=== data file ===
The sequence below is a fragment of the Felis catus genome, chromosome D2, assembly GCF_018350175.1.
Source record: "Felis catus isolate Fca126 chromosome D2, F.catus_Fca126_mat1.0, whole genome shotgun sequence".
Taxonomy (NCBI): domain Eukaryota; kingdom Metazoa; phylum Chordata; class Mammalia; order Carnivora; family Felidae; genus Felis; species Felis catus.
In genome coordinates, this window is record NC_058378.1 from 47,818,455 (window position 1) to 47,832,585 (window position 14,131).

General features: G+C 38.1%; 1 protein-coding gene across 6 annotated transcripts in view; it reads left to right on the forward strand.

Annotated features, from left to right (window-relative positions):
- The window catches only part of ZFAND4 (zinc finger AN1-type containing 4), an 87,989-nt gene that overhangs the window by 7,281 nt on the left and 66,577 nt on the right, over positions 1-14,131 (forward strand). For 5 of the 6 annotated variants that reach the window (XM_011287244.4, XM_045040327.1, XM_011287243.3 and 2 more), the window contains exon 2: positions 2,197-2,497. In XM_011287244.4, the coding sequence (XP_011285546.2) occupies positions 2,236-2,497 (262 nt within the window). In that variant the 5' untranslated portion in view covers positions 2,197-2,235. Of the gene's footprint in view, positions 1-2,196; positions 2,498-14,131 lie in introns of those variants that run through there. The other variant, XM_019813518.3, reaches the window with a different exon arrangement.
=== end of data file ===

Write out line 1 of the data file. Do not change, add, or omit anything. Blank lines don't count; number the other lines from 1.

The sequence below is a fragment of the Felis catus genome, chromosome D2, assembly GCF_018350175.1.